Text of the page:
Discussing the Texas Perinatal Psychiatric Access Network with Dr. Sarah Wakefield

Dr. Sarah Wakefield is the Chair of the Department of Psychiatry at Texas Tech University School of Medicine. She also serves as the Medical Director of the Texas Perinatal Psychiatry Access Network (TX PeriPAN), which supports clinicians serving pregnant women and new mothers experiencing mental health challenges. The program facilitates real-time access for PCPs to a network of mental health experts, including reproductive psychiatrists, through peer-to-peer consults by phone, vetted and personalized referrals and resources, and behavioral health CMEs.

Trayt’s multifactorial data platform helps PeriPAN improve care coordination and clinician productivity through better workflows while also providing data and analytics tools that empower leaders to evaluate key patient and program insights. Trayt is committed to helping programs like PeriPAN achieve better patient outcomes through measurement-based care.

PeriPAN was founded in 2022 with Dr. Wakefield serving as the inaugural medical director. Trayt spoke with Dr. Wakefield for Maternal Mental Health Month about the importance of mental health resources in this space, and what has made PeriPAN successful so far.

  1. How pervasive are maternal mental health illnesses?
    Maternal mental health conditions are the most common complications of pregnancy and childbirth. They affect 1 in 5 perinatal women and are the leading underlying cause of pregnancy-related death in the United States. Depression during this time is twice as common as gestational diabetes. Women who get treatment can and do recover.

  2. What problems are Access Programs in general trying to address?
    So little training has been provided to our frontline clinicians when it comes to mental health, despite the known prevalence. Access Programs like PeriPAN increase health care professionals’ confidence and capacity to provide perinatal mental health support, services, and interventions.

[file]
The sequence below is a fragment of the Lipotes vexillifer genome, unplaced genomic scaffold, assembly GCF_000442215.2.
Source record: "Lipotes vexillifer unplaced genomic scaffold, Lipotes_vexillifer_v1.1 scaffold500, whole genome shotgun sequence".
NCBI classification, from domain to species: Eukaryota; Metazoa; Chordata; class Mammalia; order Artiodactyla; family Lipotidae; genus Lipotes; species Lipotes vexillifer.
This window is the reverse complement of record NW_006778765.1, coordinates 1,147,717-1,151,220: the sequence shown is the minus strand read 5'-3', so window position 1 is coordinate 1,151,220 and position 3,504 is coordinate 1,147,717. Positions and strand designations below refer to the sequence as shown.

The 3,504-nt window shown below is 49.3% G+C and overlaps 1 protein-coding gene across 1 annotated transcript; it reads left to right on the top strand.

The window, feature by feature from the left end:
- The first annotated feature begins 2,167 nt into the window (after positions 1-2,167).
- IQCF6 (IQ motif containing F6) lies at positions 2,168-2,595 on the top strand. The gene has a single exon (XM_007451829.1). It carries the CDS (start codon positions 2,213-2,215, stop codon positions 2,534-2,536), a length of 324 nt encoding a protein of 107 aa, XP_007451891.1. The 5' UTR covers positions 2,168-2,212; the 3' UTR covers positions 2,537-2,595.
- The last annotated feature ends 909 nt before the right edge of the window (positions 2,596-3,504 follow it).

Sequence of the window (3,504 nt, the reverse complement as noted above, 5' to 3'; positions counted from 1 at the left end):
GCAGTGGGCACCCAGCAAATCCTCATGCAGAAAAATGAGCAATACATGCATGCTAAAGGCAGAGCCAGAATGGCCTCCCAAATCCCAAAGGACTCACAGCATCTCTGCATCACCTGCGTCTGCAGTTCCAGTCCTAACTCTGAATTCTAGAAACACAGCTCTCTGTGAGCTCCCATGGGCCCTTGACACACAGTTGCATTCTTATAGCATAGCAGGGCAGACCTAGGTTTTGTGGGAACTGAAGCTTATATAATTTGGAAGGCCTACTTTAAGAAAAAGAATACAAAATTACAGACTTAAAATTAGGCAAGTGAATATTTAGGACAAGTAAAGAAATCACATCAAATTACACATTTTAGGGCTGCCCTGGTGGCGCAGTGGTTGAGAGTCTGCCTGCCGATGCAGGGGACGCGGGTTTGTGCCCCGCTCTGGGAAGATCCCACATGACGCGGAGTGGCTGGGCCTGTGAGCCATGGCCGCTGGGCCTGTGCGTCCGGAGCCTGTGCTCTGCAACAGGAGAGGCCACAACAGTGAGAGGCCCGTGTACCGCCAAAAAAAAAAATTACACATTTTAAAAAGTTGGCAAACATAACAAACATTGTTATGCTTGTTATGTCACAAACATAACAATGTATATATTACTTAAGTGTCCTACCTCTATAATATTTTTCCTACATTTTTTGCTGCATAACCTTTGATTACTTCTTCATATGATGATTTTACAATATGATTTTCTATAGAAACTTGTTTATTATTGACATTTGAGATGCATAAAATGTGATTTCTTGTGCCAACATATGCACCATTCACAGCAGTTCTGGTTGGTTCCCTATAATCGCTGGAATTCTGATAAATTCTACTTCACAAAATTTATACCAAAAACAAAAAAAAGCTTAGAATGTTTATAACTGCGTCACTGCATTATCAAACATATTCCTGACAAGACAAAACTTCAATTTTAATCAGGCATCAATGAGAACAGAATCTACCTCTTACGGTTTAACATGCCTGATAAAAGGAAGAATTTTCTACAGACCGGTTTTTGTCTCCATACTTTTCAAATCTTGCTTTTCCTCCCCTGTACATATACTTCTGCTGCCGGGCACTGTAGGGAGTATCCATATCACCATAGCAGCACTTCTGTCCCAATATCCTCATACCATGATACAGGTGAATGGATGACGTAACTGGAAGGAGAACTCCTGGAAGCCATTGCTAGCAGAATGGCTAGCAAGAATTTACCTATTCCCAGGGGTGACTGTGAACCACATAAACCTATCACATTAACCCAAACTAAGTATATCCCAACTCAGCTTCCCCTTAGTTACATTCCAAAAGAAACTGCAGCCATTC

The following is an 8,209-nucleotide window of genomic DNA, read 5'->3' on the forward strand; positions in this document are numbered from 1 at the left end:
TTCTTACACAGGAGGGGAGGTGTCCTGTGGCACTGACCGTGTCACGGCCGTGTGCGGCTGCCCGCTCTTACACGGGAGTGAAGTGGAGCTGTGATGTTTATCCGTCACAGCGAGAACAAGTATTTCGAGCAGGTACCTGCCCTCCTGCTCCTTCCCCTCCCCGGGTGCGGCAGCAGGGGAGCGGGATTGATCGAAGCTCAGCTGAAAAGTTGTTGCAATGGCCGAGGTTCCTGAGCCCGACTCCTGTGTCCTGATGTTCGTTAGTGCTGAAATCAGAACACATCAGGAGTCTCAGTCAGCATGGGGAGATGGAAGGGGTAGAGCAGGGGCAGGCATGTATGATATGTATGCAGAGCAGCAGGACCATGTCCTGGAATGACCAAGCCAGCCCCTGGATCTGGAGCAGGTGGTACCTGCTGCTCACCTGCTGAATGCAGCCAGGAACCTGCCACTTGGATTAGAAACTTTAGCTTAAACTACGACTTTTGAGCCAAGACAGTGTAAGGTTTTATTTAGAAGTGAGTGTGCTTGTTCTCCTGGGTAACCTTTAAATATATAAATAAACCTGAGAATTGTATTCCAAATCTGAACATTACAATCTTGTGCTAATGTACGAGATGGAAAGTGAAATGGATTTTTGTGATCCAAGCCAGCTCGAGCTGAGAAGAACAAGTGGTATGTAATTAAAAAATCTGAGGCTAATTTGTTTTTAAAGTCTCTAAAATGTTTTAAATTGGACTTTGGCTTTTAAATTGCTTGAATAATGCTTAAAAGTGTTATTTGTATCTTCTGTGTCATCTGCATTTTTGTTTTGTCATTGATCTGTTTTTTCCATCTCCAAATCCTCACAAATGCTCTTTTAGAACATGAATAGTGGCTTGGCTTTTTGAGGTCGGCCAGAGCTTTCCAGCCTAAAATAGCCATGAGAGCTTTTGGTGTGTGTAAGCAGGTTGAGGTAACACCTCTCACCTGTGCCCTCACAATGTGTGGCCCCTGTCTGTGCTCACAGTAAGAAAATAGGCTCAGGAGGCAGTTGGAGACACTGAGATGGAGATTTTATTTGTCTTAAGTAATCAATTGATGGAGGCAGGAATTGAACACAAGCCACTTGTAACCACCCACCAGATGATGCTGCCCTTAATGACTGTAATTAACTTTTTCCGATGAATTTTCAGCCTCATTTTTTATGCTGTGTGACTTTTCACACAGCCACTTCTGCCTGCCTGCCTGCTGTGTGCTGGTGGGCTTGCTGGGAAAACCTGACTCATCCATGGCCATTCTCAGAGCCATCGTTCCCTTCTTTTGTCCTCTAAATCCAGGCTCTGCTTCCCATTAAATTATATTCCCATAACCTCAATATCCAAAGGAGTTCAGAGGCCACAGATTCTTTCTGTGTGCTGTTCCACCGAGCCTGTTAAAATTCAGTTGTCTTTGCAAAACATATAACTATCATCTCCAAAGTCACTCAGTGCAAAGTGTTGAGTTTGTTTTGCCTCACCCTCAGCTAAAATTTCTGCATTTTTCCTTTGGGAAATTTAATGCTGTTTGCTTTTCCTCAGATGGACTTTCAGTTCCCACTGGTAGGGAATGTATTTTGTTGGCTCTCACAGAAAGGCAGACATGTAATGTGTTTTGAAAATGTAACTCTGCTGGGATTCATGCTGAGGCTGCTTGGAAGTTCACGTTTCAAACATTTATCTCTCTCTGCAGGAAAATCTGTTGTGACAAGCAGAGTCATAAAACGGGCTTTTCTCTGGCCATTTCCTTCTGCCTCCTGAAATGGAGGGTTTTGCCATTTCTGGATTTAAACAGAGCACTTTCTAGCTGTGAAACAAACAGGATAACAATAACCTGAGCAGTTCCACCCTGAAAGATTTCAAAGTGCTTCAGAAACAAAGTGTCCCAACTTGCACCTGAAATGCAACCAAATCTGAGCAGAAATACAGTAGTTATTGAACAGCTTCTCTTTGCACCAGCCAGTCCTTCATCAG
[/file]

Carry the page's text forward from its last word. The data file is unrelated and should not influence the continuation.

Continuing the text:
3. Could you share how you developed the approach being used by PeriPAN?
    Lots of hours and thought went into the development of our model. I have been following what Massachusetts Child Psychiatry Access Program (MCPAP) for Moms has been doing for many years. I have stalked their website and referred people to their model. When we had the opportunity to launch in Texas, we joined a collaboration of Perinatal Psychiatry Access Programs from around the country that is facilitated by Lifeline for Moms and listened intently. We visited one on one with multiple state access projects to better understand the potential variations in the model and developed an approach that was a conglomeration of all we learned as we thought it could best apply to our mission in Texas.

  4. From a policy standpoint, what is happening at the state and federal level around perinatal mental health programs?
    I’m certain I won’t capture everything happening at the policy level in a state as big as Texas, but we know that Texas is supporting the infrastructure for PeriPAN and its sister program Child Psychiatry Access Network (CPAN) to support clinicians providing care to moms, children, and families. Texas’ Health and Human Services Commission is also facilitating a rollout of the Alliance for Innovation on Maternal Health (AIM) bundles to enhance the standard of care for women in the perinatal period of their lives. These bundles cover a multitude of diagnoses from diabetes and postpartum hemorrhage to substance use and mental health diagnoses. Texas has also extended Medicaid and Children’s Health Insurance Program (CHIP) post-partum coverage from 2- to 12-months. Anyone enrolled in Medicaid or CHIP who is pregnant or becomes pregnant is eligible for extended coverage. Texas Department of State Health Services (DSHS) facilitates the Maternal Mortality and Morbidity Review Committee to review every postpartum death in Texas in order to better understand what is happening to women in Texas and how best to intervene.